A palate expander is an orthodontic device used to correct the dental arch on the roof of a patient’s mouth. The device is appropriately named, as the term “palate” refers to the roof of the mouth. In some patients, the palate needs to be widened (maxillary expansion) before braces can be applied.
Benefits of a Palate Expander
The most significant benefit of using a palate expander is to take advantage of the newly developing bone in a child’s mouth and use it to gently shape the palate. When the bone is just growing in, it is malleable and can be easily directed to avoid malocclusions (bad bites). As the expander gradually applies pressure, expansion at this point is not painful, and the patient will just feel a bit of pressure being exerted along their upper jaw.
Palate expanders can shorten the amount of time the patient will need to wear their braces because there is one less issue to correct. Another benefit to using palate expanders is largely aesthetic. Widening the jaw creates a more aesthetically pleasing smile in addition to helping the teeth to come in straight and in the proper positions.
What is a Palate Expander Used to Correct?
In most cases, palate expanders are used to correct a narrow upper jaw or to correct a crossbite involving the back teeth. Expansion of the palate creates more space in a child’s mouth for their future orthodontic treatment by gradually widening the upper dental arch. Read on to learn more about the various orthodontic situations where a palate expander is necessary and how expansion can be used to address these issues, including crossbite, overcrowding, and impacted teeth.
To Correct a Crossbite
A crossbite occurs when an individual’s upper jaw is too narrow, which leads to their back teeth biting down on the inside of the lower teeth rather than the outside as they should. A crossbite can cause jaw discomfort while chewing or talking. This can be corrected with the help of a palate expander, as it broadens the upper jaw and corrects the bite.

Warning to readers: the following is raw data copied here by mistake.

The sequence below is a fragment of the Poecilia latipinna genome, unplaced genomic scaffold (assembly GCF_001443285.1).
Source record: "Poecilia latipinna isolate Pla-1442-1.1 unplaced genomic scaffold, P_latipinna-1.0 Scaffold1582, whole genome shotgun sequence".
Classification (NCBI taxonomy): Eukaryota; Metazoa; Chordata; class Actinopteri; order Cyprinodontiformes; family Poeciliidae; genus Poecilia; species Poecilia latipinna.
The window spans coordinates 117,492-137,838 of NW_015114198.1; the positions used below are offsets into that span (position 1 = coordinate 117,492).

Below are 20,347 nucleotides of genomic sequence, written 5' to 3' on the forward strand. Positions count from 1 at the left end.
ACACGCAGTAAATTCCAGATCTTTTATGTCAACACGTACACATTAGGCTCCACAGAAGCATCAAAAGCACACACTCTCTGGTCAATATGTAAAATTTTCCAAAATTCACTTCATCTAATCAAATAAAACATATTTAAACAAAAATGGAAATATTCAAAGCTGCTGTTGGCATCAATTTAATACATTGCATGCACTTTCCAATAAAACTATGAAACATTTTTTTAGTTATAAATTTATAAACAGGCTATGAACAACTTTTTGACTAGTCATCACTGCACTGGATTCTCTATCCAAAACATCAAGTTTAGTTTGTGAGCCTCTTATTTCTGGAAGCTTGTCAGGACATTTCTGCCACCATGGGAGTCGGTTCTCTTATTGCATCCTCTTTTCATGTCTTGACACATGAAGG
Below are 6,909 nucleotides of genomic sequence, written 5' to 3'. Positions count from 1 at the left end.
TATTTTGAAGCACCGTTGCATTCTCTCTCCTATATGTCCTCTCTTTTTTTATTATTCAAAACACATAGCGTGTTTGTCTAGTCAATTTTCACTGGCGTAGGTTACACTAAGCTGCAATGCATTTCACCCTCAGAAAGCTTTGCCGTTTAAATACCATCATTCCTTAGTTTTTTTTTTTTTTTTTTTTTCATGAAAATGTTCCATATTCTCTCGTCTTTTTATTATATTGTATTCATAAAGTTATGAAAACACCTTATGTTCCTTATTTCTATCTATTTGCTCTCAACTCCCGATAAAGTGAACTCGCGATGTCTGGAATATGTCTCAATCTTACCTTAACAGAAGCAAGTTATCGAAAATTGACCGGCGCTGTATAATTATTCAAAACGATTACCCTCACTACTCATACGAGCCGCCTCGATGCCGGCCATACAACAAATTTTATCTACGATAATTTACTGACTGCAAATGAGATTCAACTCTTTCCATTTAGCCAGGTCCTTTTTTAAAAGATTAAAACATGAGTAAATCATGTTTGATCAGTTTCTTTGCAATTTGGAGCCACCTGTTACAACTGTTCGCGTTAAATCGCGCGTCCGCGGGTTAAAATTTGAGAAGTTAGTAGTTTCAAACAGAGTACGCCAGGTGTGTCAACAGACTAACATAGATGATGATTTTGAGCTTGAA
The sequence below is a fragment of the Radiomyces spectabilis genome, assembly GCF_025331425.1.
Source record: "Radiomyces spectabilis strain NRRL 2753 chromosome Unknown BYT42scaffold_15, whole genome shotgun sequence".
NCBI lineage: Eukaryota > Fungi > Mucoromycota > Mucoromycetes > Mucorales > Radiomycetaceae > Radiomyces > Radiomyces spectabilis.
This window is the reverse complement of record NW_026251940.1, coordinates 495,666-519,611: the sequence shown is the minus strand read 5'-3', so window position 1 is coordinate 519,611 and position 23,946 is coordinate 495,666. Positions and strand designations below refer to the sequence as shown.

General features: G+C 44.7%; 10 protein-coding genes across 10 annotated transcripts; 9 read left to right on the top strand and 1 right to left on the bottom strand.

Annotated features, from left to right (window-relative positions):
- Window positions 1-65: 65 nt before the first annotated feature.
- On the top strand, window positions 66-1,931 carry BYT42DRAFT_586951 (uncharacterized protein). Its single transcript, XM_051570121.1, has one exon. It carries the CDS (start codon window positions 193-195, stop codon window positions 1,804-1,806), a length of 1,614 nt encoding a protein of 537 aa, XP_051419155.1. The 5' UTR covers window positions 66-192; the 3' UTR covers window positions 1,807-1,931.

Overcrowding happens in the mouth when there isn’t enough space for the adult teeth to emerge within a child’s mouth. Even before the child’s adult teeth have come in, orthodontists can determine whether or not there will be adequate room in the mouth. Overcrowded teeth can be corrected with a palate expander because as the upper jaw is widened, there is more space for the adult teeth to emerge normally. This also eliminates the need for tooth extractions to create space.
A tooth that hasn’t erupted yet and remains below the gumline is referred to as “impacted.” These teeth can potentially be blocked by other teeth already in the mouth. Using a palate expander to widen the upper jaw helps all teeth to erupt into the correct spot along the jaw and creates room for impacted teeth to erupt fully. The teeth that are most commonly impacted are the canines, the teeth that are directly under the eyes.
How Does a Palate Expander Really Work?
A palate expander functions because it exerts constant, gradual pressure onto the dental arch, eventually broadening the upper jaw. Each expander is custom-made for the patient to meet their needs. It usually attaches to several teeth in the middle and back of the upper jaw. The two halves are connected with a screw that is turned every couple of weeks to induce tension onto the sides of the jaw. This tension on the palatal bones forces them apart and widens the jaw.
Then, once the desired result is achieved, the expander is left in the mouth for a few more months. This allows the bones to settle in their new position. In general, the palate expansion process takes about six months.
Palate Expanders: Installation and Adjustment